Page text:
The International Islamic Financial Market
Moving from niche market to a mainstream market
Modern day Islamic finance emerged in the 1960s with the establishment of the first Islamic bank in Egypt by Ahmad El Najjar and the set up of Lembaga Tabung Haji in Malaysia.
Until the 1970s, Islamic banking was mostly focused on the retail market. The rise of Islamic finance in the late 1970s coincided with the oil crises of that decade, which created an immense amount of wealth by bringing a large amount of capital to oil producing countries. The emergence of wholesale banking and the associated product innovation is however a more recent development.
In recent years, Islamic finance has attracted a number of western multinational financial institutions, which started offering Islamic financial products in the International Islamic financial market and to a lesser extent in the western world. Intensive efforts have also been made to harmonise Islamic financial practices, from creating accounting standards for Islamic financial products (through the Accounting and Auditing Organisation for Islamic Financial Institutions, AAOIFI), to integration of those standards with global corporate and risk management standards (i.e., Basel Accords I, II and III) through the Islamic Financial Services Board (IFSB). Islamic finance also falls within the scope of the IMF and of the World Bank.
Today, Islamic finance represents a small but growing segment of the global finance industry estimated at 1% to 2% of the global financial assets worldwide.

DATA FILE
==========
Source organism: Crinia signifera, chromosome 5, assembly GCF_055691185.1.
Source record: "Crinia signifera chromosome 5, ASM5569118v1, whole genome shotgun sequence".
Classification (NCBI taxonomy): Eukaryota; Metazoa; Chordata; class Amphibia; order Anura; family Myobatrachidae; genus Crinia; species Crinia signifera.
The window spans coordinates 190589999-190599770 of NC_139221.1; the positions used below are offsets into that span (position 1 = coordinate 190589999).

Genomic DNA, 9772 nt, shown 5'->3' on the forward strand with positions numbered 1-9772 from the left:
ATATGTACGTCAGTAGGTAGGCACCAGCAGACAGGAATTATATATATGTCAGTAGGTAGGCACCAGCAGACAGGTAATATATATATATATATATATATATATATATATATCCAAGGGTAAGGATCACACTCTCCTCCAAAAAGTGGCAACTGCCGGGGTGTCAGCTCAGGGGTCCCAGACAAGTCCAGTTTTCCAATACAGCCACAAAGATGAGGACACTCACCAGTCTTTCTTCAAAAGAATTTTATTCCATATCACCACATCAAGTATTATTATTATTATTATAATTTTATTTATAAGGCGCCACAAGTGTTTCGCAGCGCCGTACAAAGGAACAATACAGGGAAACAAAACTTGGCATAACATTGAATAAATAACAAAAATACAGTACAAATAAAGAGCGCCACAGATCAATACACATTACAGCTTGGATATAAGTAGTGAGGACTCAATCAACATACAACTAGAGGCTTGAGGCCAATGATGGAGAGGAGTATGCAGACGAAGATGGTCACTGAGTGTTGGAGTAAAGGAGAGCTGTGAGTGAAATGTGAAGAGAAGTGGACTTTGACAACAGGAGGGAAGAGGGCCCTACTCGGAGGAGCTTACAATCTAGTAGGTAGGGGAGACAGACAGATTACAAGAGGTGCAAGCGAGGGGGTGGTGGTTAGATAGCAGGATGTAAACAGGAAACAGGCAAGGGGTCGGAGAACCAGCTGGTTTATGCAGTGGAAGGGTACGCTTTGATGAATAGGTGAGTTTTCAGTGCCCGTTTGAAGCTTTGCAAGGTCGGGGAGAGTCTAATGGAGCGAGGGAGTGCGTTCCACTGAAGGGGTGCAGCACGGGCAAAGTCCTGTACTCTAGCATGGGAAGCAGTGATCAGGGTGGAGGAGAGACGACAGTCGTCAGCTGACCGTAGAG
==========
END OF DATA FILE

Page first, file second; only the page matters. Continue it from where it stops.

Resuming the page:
The market size of Islamic finance
The market size of assets held under Islamic finance is estimated at US$1.7 trillion suggesting an annual growth of 17.6% over the last four years. Besides, Islamic finance also represents:
- More than 300 Islamic banks & windows that are present in at least 60 countries
- More than 750 Islamic funds worldwide with assets under management of more than US$60 billion.
The growth of index funds has been underpinned by the launch of several Islamic indexes by prominent providers over the past few years. The first was the Dow Jones Islamic Market Index, launched in 1999, followed by the FTSE Global Islamic Index Series the same year and in 2006 by the Standard & Poor’s Sharia'a indices.
The future of Islamic finance
Islamic finance is set for more growth as the widespread socio-economic development in the MENASA region is expected to continue. The growth is driven by multiple factors such as:
- A growing Muslim population standing at around 1.7 billion, out of which 50 million in Europe are looking at investment products catered to their needs
- The search for ethical investments by Muslim and non-Muslim investors
- The need of investment products where to invest oil revenue surpluses
- The need for Islamic project financing for the infrastructure projects in the region
- A growing number of Islamic and conventional financial institutions entering the space
- A rise in sophistication through greater fundamentals in the contracts allowed under Sharia'a law and their appropriate utilisation in the development of modern financial instruments
By 2018, it is estimated that Islamic banking assets could reach up to US$3.4 trillion.